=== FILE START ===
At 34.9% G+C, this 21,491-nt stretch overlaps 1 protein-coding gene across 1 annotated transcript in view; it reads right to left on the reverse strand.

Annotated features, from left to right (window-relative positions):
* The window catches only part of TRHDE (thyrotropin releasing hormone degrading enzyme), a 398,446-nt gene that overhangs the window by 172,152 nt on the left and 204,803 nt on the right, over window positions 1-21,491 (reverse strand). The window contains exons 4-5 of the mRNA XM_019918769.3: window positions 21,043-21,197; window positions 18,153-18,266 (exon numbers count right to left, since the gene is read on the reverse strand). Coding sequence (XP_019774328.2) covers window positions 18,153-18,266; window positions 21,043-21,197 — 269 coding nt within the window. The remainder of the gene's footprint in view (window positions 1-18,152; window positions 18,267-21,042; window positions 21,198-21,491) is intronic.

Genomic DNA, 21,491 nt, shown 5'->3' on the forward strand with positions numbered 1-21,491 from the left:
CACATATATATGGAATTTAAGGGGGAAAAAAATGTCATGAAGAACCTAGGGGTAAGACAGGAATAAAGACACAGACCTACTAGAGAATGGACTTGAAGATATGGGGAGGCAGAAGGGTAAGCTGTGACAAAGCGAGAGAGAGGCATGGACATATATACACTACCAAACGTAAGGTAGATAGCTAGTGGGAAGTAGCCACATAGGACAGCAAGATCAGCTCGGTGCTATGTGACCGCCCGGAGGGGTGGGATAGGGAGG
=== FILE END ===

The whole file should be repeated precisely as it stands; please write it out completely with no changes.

At 34.9% G+C, this 21,491-nt stretch overlaps 1 protein-coding gene across 1 annotated transcript in view; it reads right to left on the reverse strand.

Annotated features, from left to right (window-relative positions):
* The window catches only part of TRHDE (thyrotropin releasing hormone degrading enzyme), a 398,446-nt gene that overhangs the window by 172,152 nt on the left and 204,803 nt on the right, over window positions 1-21,491 (reverse strand). The window contains exons 4-5 of the mRNA XM_019918769.3: window positions 21,043-21,197; window positions 18,153-18,266 (exon numbers count right to left, since the gene is read on the reverse strand). Coding sequence (XP_019774328.2) covers window positions 18,153-18,266; window positions 21,043-21,197 — 269 coding nt within the window. The remainder of the gene's footprint in view (window positions 1-18,152; window positions 18,267-21,042; window positions 21,198-21,491) is intronic.

Genomic DNA, 21,491 nt, shown 5'->3' on the forward strand with positions numbered 1-21,491 from the left:
CACATATATATGGAATTTAAGGGGGAAAAAAATGTCATGAAGAACCTAGGGGTAAGACAGGAATAAAGACACAGACCTACTAGAGAATGGACTTGAAGATATGGGGAGGCAGAAGGGTAAGCTGTGACAAAGCGAGAGAGAGGCATGGACATATATACACTACCAAACGTAAGGTAGATAGCTAGTGGGAAGTAGCCACATAGGACAGCAAGATCAGCTCGGTGCTATGTGACCGCCCGGAGGGGTGGGATAGGGAGG